THE BLOG
02/11/2013 08:34 am ET Updated Apr 13, 2013

You Can't Just Execute Him

"You can't just execute him," said attorney Glen Jonas.

Jonas is representing Emma Hernandez, 71, and Margie Carranza, 47. The two women were delivering newspapers when police officers simply opened fired on their pickup truck.

That same morning, David Perdue was pulled over by police and cleared to go. Shortly after, a police vehicle slammed into his pickup and officers started shooting at him.

In both cases, police justified their actions by claiming mistaken identity. They were looking for Christoper Dorner, a very large, black male, and thought their victims might be him. Well, Perdue is a slight white man driving a pickup of a different brand and color. He is several inches shorter and a hundred pounds lighter.

In the case of Hernandez and Carranza, the confusion is even more baffling. How could someone confuse an elderly Hispanic grandmother with Dorner? In addition, their pickup was a different make, model and color, as well.

Jonas says his clients received, "No command, no instruction, no warning. They just opened fire on them." He says the two women "had no idea what was going on. They're huddling, covering up and praying and hoping they're not going to die." The older woman was shot in the back and is hospitalized in good condition. The younger one was shot in the hand and is still traumatized.

Jonas, however, notes that even if police had reason to think the two women were Dorner, they had no right to shoot. "They still have to give the guy an opportunity to surrender. You can't just execute him."

Isn't that what police were attempting? Simply execute the man on the street? Dorner had threatened cops and the police force was ready to take him out. They were so ready they opened fire on three innocent people, without bothering to check identity first. They didn't run license plate or even bother to check the make and model of the pickup trucks.

What they knew, was that a killer who terrorized police, was driving a pickup. From that point on, the officers made executive decisions as to who was, or wasn't, guilty and handed street justice, with no regard for due process.

Due process of law is meant to prevent injustices such as this. The Founders put it rather clearly in the Constitution. The Fifth Amendment says no person shall "be deprived of life, liberty, or property, without due process of law."

Due process, however, isn't very popular with government officials today. Los Angeles police don't feel bound by it, and neither does the president. President Obama compiled a "kill list," including American citizens, he has unilaterally deemed worthy of execution. One such citizen, Anwar al-Awlaki, was on the list.

The U.S. had tried to murder him several times befpre Awlaki's father took the matter to court trying to bar the president from having his son murdered. The Obama Administration argued that execution decisions are "state secrets," that they would not reveal evidence justifying it, nor the process used to pick targets.

As Glenn Greenwald wrote: "He was simply ordered killed by the President: his judge, jury and executioner."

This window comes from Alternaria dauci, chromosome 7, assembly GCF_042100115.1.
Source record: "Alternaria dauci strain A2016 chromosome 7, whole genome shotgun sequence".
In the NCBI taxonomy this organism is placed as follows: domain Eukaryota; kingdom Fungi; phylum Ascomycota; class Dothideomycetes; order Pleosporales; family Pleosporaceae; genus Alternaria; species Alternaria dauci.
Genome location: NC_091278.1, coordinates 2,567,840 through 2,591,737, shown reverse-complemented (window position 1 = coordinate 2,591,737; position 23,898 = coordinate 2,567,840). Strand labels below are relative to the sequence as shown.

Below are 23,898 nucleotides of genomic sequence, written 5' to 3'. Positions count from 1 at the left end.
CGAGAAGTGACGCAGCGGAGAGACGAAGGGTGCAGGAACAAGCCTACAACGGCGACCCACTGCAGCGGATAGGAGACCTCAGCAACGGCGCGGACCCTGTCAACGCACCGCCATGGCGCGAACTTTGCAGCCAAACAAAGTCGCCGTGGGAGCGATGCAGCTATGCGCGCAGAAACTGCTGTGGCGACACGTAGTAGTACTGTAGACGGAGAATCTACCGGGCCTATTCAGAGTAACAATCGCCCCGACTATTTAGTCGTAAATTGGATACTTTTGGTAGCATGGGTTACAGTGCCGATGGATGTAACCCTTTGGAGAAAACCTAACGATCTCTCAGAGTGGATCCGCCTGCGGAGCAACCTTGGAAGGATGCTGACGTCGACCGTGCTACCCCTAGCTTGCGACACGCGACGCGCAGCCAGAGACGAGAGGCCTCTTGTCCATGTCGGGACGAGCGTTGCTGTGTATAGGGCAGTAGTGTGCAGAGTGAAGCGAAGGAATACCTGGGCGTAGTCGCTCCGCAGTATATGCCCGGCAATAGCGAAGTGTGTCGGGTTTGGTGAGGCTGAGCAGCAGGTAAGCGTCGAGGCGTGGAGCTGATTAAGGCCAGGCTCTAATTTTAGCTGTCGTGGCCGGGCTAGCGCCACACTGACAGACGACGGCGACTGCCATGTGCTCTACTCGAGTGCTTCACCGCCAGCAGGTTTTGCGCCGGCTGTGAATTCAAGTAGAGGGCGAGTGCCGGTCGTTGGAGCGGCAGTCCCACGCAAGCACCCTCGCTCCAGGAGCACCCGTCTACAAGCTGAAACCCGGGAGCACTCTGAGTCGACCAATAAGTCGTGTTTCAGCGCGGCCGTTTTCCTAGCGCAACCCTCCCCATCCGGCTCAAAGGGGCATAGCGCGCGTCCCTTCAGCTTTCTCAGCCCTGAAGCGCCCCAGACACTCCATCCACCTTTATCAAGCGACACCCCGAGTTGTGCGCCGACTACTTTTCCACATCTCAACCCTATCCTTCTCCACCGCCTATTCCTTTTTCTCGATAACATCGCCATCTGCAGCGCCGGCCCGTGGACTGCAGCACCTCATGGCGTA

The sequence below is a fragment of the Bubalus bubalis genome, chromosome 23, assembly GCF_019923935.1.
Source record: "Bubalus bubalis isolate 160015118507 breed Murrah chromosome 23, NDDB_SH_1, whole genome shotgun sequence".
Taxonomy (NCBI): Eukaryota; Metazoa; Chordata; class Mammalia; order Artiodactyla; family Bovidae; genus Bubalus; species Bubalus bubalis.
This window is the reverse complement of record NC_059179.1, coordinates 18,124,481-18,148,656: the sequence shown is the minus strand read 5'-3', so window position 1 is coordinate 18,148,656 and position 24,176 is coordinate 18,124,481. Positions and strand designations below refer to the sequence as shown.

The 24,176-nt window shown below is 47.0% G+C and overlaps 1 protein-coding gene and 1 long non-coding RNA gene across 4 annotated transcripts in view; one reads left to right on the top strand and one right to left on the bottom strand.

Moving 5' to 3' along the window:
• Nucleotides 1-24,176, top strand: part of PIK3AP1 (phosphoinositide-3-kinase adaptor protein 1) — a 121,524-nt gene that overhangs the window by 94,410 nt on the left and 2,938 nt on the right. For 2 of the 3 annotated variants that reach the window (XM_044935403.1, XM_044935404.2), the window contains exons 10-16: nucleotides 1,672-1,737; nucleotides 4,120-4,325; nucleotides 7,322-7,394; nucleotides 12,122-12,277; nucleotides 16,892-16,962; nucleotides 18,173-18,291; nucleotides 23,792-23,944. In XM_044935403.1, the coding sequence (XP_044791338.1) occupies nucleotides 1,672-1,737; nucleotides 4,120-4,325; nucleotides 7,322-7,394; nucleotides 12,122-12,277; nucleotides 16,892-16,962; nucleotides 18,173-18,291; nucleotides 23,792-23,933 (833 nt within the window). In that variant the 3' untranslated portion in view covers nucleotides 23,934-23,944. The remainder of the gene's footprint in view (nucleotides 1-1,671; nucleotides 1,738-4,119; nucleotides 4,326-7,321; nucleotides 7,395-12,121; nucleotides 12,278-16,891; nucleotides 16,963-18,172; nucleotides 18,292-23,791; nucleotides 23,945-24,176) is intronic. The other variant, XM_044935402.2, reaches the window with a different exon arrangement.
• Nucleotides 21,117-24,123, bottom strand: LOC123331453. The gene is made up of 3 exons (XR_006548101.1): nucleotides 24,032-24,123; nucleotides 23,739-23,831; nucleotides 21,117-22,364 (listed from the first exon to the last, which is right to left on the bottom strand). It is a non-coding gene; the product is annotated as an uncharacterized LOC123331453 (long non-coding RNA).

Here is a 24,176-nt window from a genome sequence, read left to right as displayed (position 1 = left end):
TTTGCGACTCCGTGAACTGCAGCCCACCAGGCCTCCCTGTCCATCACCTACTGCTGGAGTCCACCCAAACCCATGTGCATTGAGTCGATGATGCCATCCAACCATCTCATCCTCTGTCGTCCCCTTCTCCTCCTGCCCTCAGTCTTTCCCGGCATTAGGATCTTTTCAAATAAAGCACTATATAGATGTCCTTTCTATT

Obama's action differs little from those of the LAPD shooting at innocent people in the hope of killing a man they considered a terrorist of cops. Obama, however, has one advantage the LAPD lacks. He can simply redefine terrorists so that anyone killed by the drone assassination program is a terrorist -- and that is what he does.

The New York Times exposed how Obama simply redefined terms to allow him to continue the very policies he had claimed he would end -- such as rendition. As for pesky "civilians" killed during Obama's drone attacks, the White House "in effect counts all military-age males in a strike zone as combatants, according to several administration officials, unless there is explicit intelligence posthumously proving them innocent."

How convenient! Anyone the president has executed is considered guilty unless proven innocent after they are dead. There is no messy due process, no court, only secret evidence; the president personally judges the merits and orders the executions.

The poor LAPD has no such luck. They shot innocent people in a fit of hysteria, but can't redefine them as guilty until proven innocent, nor can they argue that their decision-making process is a "state secret." There will be lawsuits which will either be settled or go to a court of law. Obama's authoritarian executions face no such inconvenient roadblocks. Unlike the LAPD, he can act as wishes, denying due process to citizens -- he just gets away with it.

He will continue to get away with it for reasons easy to understand. First, victims of the LAPD were citizens within the borders of the U.S. Obama kills citizens outside the borders -- in distant places with little media scrutiny. People sympathize more with victims close to them, than those in distant places.

Second, victims of the LAPD are sympathetic. One is a 71-year-old woman, not a sympathizer with Islamist terrorism. Third, actions of the LAPD are open to scrutiny in the legal system, whereas Obama has his own private Star Chamber, subject to no legal scrutiny whatsoever.

The LAPD wasn't elected by devoted followers who see them as messiahs. Obama's voters have proven themselves ready to turn a blind eye to his actions, precisely because they adore him so fervently. Many Obama voters have the sort of dedication, and willingness to ignore certain truths, that normally takes cults years to instill. They have so much invested in his term of office they don't want to admit they were sold a bill of goods.

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